After having played the sport of basketball for nearly 16 years, covered it with the Lehighton TIMES NEWS for six and coached it at Pleasant Valley for four, I have come to notice a trend in today’s high school/middle school style of play.
The man-to-man defense, which used to be the only way to defend the opposition, is unfortunately becoming phased out of game.
It never really hit me until last year as Matt Gould and I coached our respective seventh and eighth grade basketball teams. Since then it has only become more and more apparent.
As I am sure most coaches do, Matt and I like to discuss the events of our games on the trip home. After a handful of conversations we came to realize that there was a central theme of our talks: Another opponent had played some sort of zone defense. Of the 12 different teams we played in 2009-10, two or three went man-to-man. This year has been a little better, but not by much.
So I kept this thought in mind as I covered local high school games this year. To my surprise, I found out that hardly any of them played man-to-man. Now I know that it was just one of their 22 games. Perhaps the coach thought that a zone defense would give his or her team the best chance to win that night. Maybe the other team had too much size or was quicker and more athletic.
Still, I covered over ten games and 20 different teams in 2010-11 and most of them either 1. zone pressed and dropped into a zone, 2. dropped straight back into a zone or 3. ran a pressure 3-2 zone in the half-court in which they tried to trap. These three options seemed to reign supreme at the middle school level as well.
Now I am not trying to question any coach’s game plan or defensive philosophy. I'm no John Wooden. Every coach has his or her own strategy and opinion on what is best for their team. Not to mention that every team is made up of different players with different skill sets. I get that. Quickness and athleticism, two things a coach can not teach, also tend to play a part in whether a team is capable of playing man-to-man. Proper technique is half the battle, but ‘God Given Talent’ is always nice too.
As an eighth grade coach, I feel that it is my duty to be focusing on teaching my players the fundamentals of the game. Things like how to shoot a non-dominate handed lay-up or when to throw a bounce pass. You do not understand how hard it is to get a 13-year-old to throw a bounce pass. Other things include working on a player’s shooting form, teaching them how to jab-step while in triple-threat or showing them how to box out.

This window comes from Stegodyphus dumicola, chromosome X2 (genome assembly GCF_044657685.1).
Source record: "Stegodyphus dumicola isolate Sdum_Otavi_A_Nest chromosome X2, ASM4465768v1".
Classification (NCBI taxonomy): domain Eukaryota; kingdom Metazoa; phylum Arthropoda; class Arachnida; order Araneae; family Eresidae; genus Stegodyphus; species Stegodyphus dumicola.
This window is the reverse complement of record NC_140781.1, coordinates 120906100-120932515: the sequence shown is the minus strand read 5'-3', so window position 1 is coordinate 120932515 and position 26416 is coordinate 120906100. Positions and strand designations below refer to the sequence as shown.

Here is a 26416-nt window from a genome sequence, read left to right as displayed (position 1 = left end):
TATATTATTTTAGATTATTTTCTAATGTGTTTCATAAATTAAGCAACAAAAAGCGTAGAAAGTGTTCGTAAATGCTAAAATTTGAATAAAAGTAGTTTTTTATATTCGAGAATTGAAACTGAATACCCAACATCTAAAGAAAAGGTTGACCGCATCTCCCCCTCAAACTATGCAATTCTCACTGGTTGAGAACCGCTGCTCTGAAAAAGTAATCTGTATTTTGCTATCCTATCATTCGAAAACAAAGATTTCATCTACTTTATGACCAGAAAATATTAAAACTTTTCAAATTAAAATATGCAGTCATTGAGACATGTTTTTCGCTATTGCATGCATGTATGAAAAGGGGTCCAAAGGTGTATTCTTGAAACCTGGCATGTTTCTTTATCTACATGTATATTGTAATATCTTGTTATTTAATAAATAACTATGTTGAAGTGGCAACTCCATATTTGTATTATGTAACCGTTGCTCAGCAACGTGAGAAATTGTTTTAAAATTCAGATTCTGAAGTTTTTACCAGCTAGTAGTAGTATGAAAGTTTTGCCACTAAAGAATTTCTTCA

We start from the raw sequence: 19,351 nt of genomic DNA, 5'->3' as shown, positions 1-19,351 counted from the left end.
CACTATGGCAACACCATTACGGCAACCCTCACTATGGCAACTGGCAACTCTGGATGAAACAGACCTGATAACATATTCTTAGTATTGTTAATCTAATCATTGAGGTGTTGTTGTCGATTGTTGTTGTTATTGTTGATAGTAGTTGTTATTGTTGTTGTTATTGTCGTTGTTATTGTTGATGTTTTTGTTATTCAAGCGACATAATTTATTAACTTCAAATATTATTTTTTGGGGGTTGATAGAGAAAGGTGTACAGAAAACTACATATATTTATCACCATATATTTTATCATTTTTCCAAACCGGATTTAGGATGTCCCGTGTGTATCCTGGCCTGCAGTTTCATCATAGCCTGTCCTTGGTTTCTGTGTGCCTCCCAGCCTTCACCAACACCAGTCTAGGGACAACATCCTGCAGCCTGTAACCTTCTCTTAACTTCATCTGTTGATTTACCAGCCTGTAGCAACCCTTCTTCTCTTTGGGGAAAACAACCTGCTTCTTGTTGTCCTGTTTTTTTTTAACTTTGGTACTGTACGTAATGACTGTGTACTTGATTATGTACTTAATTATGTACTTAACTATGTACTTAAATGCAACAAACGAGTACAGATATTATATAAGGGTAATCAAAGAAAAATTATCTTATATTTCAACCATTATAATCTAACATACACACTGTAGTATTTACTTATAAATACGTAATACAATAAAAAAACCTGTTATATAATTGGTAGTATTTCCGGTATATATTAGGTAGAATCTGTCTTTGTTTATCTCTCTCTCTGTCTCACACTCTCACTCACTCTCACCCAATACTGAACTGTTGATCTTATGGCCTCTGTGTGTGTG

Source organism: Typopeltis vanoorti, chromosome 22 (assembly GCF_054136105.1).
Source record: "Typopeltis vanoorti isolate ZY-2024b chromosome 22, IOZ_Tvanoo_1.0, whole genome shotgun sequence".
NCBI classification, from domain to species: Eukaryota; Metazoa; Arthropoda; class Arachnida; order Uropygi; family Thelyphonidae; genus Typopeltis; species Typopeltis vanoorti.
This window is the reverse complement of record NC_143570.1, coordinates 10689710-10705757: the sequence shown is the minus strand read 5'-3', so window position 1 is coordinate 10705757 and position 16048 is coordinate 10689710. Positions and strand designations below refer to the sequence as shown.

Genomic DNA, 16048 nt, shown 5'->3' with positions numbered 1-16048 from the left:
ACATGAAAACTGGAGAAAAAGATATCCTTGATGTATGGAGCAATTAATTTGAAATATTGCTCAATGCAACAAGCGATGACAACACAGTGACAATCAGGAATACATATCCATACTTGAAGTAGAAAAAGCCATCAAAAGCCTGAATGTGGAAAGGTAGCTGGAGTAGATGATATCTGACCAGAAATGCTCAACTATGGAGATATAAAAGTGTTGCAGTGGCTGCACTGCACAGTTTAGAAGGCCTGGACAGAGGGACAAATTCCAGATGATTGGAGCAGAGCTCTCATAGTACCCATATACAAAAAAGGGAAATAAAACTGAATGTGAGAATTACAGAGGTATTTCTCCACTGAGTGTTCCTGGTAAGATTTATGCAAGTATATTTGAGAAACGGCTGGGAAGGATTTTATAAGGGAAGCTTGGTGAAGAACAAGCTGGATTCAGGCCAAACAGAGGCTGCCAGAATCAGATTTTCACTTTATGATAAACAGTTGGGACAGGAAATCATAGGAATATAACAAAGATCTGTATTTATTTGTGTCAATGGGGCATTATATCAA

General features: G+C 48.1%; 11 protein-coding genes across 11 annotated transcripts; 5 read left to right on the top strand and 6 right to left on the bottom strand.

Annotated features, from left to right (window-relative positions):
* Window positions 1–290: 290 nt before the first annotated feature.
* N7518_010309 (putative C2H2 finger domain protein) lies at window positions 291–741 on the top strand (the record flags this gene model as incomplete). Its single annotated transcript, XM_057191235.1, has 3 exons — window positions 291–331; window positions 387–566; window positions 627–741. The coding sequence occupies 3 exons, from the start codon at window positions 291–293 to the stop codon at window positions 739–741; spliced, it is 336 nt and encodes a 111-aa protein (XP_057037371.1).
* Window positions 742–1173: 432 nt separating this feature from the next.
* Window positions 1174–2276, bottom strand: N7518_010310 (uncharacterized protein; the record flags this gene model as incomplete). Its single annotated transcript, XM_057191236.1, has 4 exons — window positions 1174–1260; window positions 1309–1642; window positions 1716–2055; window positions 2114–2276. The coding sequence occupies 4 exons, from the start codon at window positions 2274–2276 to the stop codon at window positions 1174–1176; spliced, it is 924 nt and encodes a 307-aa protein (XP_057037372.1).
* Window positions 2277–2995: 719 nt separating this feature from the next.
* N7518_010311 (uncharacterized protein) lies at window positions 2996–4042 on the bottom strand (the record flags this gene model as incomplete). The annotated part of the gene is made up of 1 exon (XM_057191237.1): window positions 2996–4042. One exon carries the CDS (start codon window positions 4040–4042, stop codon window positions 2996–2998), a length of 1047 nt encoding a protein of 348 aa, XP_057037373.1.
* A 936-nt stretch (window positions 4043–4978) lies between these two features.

However, in my opinion, there is another fundamental that may be even more important. That fundamental is the act of playing man-to-man defense and being able to stop the man in front of you.
I would guess that most coaches run a zone defense now-a-days because they would rather give up a jump shot than a lay-up. That’s a smart move I guess, but with the right offense a team can still get easy buckets against a zone. Then again any defense is beatable with the right play. Regardless, I feel that knowing how to play a proper man defense will help the player later in their career.
All the proper man principles are needed to run a zone defense as well. The player must know the proper defensive stance and how to slide their feet. It doesn’t matter if the player is protecting a five-foot area or trying to defend the ball – they need to know how to keep the man in front of them. Being able to help on defense is important too, but that is a whole other story.
To me, zones are boring. It slows down the game too much. Plus, if a team has a big, tall defender – they can just camp them in the paint since there is no defensive three-seconds. Some teams call it defense and use it to their advantage. I can respect that. However, I would call it lazy defense.
I also don’t prefer zones because it makes it harder to box out and rebound. In a man-to-man defense the player should be around the man they are guarding (unless they are rotating and helping) and can box out quickly once the shot it taken. In a zone, the defender must first locate a player (if they can/try to locate one at all) and may not be ready to go get the ball.
Every zone has a weakness. The 2-3 is vulnerable on the wings and around the free-throw area. A 3-2 is vulnerable along the baselines and the free-throw area. The 1-3-1 can be beat by shots from the wings and just outside the block. With a man-to-man, a player should always be able to at least get a hand in a shooter's face and make a quick box out.
As I stated before, to each his own. Whatever a coach wants to do with their team is their right as coach. But when it comes to the future of the game and the skills of the players, I feel that a man-to-man defense is a must know. At all levels of play.